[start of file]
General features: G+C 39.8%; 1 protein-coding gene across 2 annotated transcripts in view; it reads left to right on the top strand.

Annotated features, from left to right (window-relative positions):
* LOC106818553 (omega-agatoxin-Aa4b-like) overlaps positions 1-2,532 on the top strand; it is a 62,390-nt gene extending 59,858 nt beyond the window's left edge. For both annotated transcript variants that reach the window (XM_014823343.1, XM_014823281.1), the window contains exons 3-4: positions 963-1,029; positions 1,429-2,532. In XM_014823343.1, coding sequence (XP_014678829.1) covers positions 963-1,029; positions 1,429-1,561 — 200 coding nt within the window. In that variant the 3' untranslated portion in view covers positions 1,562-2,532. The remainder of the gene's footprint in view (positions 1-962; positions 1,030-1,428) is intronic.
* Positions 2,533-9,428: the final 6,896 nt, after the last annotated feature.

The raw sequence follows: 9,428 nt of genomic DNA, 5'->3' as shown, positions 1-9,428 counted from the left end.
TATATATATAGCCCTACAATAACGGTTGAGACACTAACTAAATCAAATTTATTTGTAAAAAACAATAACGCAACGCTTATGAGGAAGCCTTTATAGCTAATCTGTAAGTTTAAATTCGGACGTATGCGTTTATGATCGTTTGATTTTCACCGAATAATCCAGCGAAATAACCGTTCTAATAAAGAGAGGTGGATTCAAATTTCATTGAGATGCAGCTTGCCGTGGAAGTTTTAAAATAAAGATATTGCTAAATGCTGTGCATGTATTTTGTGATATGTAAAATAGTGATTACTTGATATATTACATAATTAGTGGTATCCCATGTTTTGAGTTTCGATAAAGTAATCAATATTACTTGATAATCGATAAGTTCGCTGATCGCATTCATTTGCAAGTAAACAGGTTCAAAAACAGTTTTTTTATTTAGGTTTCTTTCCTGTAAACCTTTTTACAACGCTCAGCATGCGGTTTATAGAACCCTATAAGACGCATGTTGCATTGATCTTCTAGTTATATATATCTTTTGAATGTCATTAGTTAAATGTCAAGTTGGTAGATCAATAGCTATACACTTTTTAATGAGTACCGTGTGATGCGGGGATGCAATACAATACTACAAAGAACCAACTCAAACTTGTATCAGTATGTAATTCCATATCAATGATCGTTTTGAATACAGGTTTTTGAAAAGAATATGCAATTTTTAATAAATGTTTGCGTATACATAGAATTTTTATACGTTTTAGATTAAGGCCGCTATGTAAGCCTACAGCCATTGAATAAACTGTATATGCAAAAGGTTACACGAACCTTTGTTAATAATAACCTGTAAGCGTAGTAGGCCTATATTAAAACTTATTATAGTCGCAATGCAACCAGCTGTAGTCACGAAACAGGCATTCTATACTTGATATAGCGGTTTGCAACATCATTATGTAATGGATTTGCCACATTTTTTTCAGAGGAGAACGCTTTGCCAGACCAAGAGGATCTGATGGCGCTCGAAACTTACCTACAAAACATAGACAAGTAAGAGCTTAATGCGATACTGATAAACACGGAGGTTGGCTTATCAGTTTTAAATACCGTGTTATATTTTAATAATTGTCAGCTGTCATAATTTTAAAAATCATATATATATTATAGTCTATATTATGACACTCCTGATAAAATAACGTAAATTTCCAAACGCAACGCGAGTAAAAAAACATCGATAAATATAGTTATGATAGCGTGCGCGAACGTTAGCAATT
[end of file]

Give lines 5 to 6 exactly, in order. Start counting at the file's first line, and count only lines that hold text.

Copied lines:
The raw sequence follows: 9,428 nt of genomic DNA, 5'->3' as shown, positions 1-9,428 counted from the left end.
TATATATATAGCCCTACAATAACGGTTGAGACACTAACTAAATCAAATTTATTTGTAAAAAACAATAACGCAACGCTTATGAGGAAGCCTTTATAGCTAATCTGTAAGTTTAAATTCGGACGTATGCGTTTATGATCGTTTGATTTTCACCGAATAATCCAGCGAAATAACCGTTCTAATAAAGAGAGGTGGATTCAAATTTCATTGAGATGCAGCTTGCCGTGGAAGTTTTAAAATAAAGATATTGCTAAATGCTGTGCATGTATTTTGTGATATGTAAAATAGTGATTACTTGATATATTACATAATTAGTGGTATCCCATGTTTTGAGTTTCGATAAAGTAATCAATATTACTTGATAATCGATAAGTTCGCTGATCGCATTCATTTGCAAGTAAACAGGTTCAAAAACAGTTTTTTTATTTAGGTTTCTTTCCTGTAAACCTTTTTACAACGCTCAGCATGCGGTTTATAGAACCCTATAAGACGCATGTTGCATTGATCTTCTAGTTATATATATCTTTTGAATGTCATTAGTTAAATGTCAAGTTGGTAGATCAATAGCTATACACTTTTTAATGAGTACCGTGTGATGCGGGGATGCAATACAATACTACAAAGAACCAACTCAAACTTGTATCAGTATGTAATTCCATATCAATGATCGTTTTGAATACAGGTTTTTGAAAAGAATATGCAATTTTTAATAAATGTTTGCGTATACATAGAATTTTTATACGTTTTAGATTAAGGCCGCTATGTAAGCCTACAGCCATTGAATAAACTGTATATGCAAAAGGTTACACGAACCTTTGTTAATAATAACCTGTAAGCGTAGTAGGCCTATATTAAAACTTATTATAGTCGCAATGCAACCAGCTGTAGTCACGAAACAGGCATTCTATACTTGATATAGCGGTTTGCAACATCATTATGTAATGGATTTGCCACATTTTTTTCAGAGGAGAACGCTTTGCCAGACCAAGAGGATCTGATGGCGCTCGAAACTTACCTACAAAACATAGACAAGTAAGAGCTTAATGCGATACTGATAAACACGGAGGTTGGCTTATCAGTTTTAAATACCGTGTTATATTTTAATAATTGTCAGCTGTCATAATTTTAAAAATCATATATATATTATAGTCTATATTATGACACTCCTGATAAAATAACGTAAATTTCCAAACGCAACGCGAGTAAAAAAACATCGATAAATATAGTTATGATAGCGTGCGCGAACGTTAGCAATT